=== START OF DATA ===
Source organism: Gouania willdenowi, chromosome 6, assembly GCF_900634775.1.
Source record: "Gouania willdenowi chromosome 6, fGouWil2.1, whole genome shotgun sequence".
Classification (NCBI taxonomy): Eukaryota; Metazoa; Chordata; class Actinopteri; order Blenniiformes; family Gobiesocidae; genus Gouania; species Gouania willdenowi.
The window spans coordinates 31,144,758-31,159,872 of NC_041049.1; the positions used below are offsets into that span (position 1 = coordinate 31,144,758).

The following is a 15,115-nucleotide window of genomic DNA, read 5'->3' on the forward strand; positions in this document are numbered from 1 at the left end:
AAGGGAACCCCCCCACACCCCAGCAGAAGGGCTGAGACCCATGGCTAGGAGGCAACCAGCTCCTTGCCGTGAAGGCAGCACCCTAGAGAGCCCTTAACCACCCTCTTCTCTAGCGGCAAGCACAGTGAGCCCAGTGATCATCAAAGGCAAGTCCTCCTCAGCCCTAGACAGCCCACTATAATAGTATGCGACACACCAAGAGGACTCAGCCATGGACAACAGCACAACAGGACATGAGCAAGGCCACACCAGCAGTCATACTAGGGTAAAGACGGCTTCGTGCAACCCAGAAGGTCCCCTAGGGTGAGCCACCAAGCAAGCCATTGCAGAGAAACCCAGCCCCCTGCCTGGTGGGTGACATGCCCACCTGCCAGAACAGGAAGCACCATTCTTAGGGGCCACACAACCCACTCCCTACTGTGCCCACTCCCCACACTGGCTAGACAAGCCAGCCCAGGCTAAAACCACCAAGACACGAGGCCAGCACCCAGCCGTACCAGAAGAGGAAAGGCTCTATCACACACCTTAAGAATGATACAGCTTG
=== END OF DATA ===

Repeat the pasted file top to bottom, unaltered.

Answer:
Source organism: Gouania willdenowi, chromosome 6, assembly GCF_900634775.1.
Source record: "Gouania willdenowi chromosome 6, fGouWil2.1, whole genome shotgun sequence".
Classification (NCBI taxonomy): Eukaryota; Metazoa; Chordata; class Actinopteri; order Blenniiformes; family Gobiesocidae; genus Gouania; species Gouania willdenowi.
The window spans coordinates 31,144,758-31,159,872 of NC_041049.1; the positions used below are offsets into that span (position 1 = coordinate 31,144,758).

The following is a 15,115-nucleotide window of genomic DNA, read 5'->3' on the forward strand; positions in this document are numbered from 1 at the left end:
AAGGGAACCCCCCCACACCCCAGCAGAAGGGCTGAGACCCATGGCTAGGAGGCAACCAGCTCCTTGCCGTGAAGGCAGCACCCTAGAGAGCCCTTAACCACCCTCTTCTCTAGCGGCAAGCACAGTGAGCCCAGTGATCATCAAAGGCAAGTCCTCCTCAGCCCTAGACAGCCCACTATAATAGTATGCGACACACCAAGAGGACTCAGCCATGGACAACAGCACAACAGGACATGAGCAAGGCCACACCAGCAGTCATACTAGGGTAAAGACGGCTTCGTGCAACCCAGAAGGTCCCCTAGGGTGAGCCACCAAGCAAGCCATTGCAGAGAAACCCAGCCCCCTGCCTGGTGGGTGACATGCCCACCTGCCAGAACAGGAAGCACCATTCTTAGGGGCCACACAACCCACTCCCTACTGTGCCCACTCCCCACACTGGCTAGACAAGCCAGCCCAGGCTAAAACCACCAAGACACGAGGCCAGCACCCAGCCGTACCAGAAGAGGAAAGGCTCTATCACACACCTTAAGAATGATACAGCTTG